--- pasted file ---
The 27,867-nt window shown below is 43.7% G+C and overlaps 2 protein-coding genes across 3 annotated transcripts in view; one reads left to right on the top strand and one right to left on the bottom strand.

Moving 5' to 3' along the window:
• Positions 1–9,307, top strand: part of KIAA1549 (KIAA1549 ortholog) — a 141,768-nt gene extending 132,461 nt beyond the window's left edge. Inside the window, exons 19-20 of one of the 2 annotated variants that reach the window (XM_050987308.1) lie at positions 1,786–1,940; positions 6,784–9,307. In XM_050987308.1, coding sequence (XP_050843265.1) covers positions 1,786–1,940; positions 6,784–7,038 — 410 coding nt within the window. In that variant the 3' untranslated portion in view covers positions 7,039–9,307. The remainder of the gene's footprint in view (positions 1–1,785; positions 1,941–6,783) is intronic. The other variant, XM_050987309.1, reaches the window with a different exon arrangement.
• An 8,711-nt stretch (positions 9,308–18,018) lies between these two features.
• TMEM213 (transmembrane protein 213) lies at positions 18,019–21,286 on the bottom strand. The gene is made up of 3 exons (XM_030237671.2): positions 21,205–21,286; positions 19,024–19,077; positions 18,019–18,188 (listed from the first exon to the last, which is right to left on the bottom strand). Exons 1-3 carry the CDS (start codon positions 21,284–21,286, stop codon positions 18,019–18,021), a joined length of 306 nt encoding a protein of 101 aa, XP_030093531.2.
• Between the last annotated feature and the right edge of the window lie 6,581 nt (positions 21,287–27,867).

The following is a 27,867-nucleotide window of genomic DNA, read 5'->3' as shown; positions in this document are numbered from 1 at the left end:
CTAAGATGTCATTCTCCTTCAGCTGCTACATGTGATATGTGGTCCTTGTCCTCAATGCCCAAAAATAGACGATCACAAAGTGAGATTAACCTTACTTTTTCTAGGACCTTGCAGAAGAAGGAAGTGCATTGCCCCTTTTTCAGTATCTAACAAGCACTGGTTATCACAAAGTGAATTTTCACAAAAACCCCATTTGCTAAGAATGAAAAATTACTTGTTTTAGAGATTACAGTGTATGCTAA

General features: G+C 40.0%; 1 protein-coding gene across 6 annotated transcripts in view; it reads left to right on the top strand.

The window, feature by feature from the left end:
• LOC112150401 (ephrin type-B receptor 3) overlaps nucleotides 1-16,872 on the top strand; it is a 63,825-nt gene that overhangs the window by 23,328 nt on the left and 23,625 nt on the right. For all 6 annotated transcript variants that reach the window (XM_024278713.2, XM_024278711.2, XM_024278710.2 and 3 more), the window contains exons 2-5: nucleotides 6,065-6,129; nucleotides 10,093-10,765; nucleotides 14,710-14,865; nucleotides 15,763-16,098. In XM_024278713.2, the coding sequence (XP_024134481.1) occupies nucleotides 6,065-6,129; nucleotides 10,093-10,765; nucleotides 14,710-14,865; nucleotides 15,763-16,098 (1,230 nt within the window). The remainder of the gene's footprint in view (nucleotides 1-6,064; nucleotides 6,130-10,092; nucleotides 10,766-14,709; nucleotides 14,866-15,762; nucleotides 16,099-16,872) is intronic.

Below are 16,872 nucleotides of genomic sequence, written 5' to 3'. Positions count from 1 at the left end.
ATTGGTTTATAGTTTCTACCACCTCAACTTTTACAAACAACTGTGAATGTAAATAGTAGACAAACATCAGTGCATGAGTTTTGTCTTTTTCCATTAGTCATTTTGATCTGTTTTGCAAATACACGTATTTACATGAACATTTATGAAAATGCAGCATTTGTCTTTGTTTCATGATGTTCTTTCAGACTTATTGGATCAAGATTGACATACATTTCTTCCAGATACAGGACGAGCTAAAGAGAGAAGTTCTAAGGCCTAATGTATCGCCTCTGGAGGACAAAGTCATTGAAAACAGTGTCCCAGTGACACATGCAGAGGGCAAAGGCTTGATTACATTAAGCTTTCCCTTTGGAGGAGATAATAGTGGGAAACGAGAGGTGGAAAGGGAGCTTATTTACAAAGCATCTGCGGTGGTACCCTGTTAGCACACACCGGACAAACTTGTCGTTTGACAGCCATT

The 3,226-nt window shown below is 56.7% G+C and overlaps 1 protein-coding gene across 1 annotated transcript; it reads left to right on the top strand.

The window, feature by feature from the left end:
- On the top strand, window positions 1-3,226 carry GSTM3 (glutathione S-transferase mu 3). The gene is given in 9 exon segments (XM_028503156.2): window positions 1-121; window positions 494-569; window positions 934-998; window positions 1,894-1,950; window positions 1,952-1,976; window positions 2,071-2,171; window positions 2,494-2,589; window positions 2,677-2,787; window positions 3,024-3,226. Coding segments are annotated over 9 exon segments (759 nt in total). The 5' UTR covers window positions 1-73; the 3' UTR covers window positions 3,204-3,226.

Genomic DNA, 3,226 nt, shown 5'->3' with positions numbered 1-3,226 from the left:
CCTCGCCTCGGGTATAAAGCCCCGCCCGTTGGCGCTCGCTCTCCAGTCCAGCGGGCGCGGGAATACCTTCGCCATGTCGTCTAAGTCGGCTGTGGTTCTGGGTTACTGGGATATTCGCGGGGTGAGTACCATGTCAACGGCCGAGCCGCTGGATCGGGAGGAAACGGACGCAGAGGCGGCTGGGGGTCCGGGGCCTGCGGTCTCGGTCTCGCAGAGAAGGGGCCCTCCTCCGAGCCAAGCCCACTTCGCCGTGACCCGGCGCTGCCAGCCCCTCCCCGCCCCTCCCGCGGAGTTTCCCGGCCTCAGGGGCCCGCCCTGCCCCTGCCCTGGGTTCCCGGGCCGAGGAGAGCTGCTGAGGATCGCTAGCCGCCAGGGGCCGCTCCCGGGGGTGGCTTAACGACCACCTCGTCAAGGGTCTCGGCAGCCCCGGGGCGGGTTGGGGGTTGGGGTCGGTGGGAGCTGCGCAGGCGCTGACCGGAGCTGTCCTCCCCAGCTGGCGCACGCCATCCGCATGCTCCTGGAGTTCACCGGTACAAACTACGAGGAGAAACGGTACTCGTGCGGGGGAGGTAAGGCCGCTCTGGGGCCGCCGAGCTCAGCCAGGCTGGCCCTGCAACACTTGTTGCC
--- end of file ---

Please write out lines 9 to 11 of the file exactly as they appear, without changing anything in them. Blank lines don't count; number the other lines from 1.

General features: G+C 40.0%; 1 protein-coding gene across 6 annotated transcripts in view; it reads left to right on the top strand.

The window, feature by feature from the left end:
• LOC112150401 (ephrin type-B receptor 3) overlaps nucleotides 1-16,872 on the top strand; it is a 63,825-nt gene that overhangs the window by 23,328 nt on the left and 23,625 nt on the right. For all 6 annotated transcript variants that reach the window (XM_024278713.2, XM_024278711.2, XM_024278710.2 and 3 more), the window contains exons 2-5: nucleotides 6,065-6,129; nucleotides 10,093-10,765; nucleotides 14,710-14,865; nucleotides 15,763-16,098. In XM_024278713.2, the coding sequence (XP_024134481.1) occupies nucleotides 6,065-6,129; nucleotides 10,093-10,765; nucleotides 14,710-14,865; nucleotides 15,763-16,098 (1,230 nt within the window). The remainder of the gene's footprint in view (nucleotides 1-6,064; nucleotides 6,130-10,092; nucleotides 10,766-14,709; nucleotides 14,866-15,762; nucleotides 16,099-16,872) is intronic.